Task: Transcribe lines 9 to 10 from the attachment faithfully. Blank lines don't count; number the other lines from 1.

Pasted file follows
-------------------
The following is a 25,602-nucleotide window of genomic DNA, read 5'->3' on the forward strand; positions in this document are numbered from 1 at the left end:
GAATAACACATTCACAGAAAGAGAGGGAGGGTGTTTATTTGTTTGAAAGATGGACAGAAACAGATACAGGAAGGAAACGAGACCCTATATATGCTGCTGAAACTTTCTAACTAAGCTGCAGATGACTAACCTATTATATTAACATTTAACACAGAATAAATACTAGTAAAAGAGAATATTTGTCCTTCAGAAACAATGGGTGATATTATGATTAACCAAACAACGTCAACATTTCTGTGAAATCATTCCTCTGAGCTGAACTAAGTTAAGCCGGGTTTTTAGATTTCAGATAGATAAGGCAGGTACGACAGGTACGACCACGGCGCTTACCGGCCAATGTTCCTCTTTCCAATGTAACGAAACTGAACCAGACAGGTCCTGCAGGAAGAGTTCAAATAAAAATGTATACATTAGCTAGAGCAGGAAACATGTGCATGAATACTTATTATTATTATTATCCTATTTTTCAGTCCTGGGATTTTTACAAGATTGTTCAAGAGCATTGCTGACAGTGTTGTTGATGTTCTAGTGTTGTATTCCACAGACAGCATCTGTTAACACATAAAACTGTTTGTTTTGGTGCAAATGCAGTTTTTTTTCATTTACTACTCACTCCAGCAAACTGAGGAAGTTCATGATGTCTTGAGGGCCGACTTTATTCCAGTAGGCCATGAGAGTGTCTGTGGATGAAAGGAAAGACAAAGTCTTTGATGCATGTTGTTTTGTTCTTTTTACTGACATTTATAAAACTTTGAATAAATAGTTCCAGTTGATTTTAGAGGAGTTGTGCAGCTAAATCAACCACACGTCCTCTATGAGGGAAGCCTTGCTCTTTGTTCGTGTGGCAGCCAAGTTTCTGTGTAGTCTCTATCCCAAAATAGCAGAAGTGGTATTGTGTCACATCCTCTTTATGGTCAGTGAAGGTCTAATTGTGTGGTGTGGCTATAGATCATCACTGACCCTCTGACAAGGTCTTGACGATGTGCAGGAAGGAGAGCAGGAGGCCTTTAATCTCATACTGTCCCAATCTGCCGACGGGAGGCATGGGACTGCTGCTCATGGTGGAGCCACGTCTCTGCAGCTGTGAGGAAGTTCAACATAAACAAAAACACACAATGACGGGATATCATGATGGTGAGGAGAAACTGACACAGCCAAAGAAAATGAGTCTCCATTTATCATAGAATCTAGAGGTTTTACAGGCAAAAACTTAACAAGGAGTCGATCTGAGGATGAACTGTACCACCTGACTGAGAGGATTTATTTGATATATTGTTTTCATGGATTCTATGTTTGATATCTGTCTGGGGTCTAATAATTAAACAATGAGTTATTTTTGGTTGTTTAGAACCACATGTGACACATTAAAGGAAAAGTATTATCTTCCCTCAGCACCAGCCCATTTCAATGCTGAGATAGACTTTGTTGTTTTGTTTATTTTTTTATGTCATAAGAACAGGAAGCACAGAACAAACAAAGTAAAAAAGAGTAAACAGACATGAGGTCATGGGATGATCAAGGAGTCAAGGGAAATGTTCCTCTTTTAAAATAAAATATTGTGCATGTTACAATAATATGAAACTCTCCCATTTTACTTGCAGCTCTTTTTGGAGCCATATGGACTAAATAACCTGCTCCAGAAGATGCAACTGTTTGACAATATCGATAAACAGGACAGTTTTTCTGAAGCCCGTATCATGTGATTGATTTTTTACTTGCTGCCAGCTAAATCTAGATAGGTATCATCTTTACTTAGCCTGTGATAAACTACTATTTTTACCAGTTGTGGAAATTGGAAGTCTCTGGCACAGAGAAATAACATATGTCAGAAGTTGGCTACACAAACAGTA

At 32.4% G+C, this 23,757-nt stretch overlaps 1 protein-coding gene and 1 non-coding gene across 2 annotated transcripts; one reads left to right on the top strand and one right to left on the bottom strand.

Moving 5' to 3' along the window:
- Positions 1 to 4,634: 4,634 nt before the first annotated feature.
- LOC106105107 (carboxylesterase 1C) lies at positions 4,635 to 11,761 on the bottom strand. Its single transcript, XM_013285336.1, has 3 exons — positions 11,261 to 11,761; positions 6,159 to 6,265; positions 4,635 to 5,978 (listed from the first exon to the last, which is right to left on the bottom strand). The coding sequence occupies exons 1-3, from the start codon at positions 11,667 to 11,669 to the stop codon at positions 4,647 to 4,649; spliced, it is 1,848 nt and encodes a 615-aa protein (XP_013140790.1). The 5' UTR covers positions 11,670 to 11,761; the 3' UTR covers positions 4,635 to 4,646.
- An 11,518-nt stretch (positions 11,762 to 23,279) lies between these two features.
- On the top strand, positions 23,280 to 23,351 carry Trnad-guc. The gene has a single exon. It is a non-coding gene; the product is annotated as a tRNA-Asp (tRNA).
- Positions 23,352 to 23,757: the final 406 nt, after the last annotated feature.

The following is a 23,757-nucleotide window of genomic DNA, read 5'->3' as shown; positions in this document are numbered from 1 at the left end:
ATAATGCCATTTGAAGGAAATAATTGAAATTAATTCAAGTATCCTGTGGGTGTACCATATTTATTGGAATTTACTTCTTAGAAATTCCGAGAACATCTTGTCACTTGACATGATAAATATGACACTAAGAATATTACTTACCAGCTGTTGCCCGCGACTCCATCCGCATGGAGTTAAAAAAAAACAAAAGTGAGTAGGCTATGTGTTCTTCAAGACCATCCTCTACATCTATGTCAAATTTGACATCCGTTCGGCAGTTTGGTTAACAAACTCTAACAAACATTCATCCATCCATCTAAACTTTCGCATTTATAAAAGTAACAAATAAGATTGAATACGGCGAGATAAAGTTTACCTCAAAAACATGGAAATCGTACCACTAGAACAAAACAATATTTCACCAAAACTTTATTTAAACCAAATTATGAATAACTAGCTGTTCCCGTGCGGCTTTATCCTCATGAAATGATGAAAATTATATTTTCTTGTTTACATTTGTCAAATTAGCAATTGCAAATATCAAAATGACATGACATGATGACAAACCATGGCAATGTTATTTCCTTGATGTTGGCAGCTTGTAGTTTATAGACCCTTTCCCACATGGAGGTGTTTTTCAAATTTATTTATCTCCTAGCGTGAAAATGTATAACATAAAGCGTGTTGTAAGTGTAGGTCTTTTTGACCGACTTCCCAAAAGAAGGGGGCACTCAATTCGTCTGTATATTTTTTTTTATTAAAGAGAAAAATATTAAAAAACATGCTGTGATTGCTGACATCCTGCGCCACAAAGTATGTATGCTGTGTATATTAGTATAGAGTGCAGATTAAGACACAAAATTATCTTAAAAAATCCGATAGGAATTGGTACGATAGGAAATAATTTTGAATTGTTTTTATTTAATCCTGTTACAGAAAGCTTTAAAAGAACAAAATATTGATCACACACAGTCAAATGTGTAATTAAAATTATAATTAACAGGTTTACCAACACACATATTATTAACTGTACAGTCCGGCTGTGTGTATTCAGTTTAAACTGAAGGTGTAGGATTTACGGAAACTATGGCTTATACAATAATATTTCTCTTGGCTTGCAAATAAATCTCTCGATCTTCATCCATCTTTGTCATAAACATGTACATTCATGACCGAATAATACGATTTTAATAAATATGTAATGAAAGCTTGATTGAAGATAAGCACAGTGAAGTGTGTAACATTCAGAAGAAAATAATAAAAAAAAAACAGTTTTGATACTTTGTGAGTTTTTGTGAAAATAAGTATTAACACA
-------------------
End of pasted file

- Positions 23,352 to 23,757: the final 406 nt, after the last annotated feature.

The following is a 23,757-nucleotide window of genomic DNA, read 5'->3' as shown; positions in this document are numbered from 1 at the left end: